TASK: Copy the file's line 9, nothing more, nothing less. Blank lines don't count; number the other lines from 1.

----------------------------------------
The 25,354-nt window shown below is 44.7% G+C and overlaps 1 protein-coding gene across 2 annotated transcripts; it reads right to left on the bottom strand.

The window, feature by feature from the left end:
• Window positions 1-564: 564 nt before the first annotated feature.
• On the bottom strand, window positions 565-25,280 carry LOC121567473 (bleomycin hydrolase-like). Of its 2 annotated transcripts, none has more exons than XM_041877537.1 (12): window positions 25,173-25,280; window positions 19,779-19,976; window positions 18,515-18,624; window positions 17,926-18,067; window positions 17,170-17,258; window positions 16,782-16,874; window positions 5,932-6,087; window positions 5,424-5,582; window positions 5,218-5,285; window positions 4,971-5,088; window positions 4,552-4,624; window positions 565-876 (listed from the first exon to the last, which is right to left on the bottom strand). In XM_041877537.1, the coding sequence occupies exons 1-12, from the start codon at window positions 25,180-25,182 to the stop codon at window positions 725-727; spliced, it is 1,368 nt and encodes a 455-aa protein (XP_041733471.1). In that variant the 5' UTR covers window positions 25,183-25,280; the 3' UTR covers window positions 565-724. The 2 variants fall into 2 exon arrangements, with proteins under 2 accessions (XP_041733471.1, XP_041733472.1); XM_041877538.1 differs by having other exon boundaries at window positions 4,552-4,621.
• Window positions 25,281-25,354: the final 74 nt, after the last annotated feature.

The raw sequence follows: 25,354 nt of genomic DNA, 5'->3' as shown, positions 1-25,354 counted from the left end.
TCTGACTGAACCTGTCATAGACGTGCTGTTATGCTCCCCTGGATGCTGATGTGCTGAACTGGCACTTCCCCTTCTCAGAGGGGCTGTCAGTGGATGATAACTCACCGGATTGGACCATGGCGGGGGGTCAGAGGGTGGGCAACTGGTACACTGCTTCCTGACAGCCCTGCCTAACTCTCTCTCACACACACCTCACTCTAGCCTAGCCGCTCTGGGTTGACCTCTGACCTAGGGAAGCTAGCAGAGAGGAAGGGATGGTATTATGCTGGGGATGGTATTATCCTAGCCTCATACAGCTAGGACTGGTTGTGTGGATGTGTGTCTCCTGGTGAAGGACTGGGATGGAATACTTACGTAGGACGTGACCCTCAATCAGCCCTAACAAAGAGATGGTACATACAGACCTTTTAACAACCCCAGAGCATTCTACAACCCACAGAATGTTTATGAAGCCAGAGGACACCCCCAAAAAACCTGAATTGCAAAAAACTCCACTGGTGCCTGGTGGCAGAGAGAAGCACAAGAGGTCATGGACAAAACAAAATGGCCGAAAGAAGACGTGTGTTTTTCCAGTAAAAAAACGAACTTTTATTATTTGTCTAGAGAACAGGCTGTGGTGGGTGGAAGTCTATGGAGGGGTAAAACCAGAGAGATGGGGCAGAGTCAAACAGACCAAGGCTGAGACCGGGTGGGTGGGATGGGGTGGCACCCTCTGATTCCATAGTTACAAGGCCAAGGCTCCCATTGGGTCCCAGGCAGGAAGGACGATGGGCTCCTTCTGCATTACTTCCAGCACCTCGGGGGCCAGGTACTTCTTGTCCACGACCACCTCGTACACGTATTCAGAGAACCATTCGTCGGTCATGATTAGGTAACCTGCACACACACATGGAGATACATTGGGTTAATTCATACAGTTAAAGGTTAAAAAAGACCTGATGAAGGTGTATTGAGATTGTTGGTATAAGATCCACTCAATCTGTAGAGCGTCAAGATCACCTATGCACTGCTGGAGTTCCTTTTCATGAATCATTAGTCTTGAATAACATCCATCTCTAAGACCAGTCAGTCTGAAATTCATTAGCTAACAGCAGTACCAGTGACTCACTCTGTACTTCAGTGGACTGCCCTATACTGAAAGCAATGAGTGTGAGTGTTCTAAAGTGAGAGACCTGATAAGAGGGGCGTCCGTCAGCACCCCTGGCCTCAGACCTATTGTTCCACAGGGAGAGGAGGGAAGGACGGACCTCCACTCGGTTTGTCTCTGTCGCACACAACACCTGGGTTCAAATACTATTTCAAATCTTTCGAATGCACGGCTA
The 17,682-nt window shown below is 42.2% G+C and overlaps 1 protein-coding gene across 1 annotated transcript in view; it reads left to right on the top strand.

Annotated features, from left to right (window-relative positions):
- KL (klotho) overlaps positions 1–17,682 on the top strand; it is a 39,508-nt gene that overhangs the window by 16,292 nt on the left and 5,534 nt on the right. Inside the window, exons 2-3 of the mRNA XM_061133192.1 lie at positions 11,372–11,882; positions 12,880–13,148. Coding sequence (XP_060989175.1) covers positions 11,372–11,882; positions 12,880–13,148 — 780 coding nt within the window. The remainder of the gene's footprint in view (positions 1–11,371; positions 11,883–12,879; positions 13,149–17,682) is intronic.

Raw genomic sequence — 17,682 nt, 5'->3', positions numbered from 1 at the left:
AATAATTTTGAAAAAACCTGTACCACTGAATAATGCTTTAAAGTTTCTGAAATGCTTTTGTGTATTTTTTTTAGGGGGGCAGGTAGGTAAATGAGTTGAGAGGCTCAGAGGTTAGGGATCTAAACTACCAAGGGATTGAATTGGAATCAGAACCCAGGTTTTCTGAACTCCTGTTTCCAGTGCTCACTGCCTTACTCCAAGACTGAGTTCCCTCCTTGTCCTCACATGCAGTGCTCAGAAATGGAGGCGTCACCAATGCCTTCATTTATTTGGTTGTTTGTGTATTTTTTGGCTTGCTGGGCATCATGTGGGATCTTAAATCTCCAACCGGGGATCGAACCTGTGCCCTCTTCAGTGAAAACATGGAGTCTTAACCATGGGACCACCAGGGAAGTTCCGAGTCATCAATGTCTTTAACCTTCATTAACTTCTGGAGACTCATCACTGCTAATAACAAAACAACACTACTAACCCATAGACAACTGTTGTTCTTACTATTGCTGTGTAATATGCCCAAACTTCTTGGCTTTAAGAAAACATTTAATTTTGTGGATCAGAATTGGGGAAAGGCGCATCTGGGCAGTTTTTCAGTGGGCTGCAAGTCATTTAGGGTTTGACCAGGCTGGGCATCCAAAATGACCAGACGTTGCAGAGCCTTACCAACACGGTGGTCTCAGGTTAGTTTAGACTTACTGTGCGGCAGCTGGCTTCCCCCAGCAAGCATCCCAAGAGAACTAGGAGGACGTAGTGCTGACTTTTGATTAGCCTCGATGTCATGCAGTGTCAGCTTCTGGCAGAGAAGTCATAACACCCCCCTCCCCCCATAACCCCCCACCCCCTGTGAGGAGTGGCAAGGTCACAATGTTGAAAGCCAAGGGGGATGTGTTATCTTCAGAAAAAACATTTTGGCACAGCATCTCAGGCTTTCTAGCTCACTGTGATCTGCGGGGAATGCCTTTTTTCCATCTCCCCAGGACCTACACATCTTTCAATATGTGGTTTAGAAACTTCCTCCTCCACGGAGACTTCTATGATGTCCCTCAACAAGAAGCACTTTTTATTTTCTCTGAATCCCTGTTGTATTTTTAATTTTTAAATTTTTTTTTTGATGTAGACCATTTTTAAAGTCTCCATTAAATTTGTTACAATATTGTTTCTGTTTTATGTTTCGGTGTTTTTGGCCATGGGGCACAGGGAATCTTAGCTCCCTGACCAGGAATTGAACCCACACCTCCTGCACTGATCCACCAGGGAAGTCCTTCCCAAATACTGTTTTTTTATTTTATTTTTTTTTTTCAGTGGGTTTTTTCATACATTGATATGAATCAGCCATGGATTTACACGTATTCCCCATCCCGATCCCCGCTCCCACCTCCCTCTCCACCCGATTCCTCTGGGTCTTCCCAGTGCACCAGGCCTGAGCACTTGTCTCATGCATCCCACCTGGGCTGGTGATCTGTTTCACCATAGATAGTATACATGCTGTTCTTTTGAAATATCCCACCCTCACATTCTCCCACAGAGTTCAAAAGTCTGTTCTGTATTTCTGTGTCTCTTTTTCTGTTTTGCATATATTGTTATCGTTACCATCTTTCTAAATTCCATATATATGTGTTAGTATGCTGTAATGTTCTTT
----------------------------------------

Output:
Annotated features, from left to right (window-relative positions):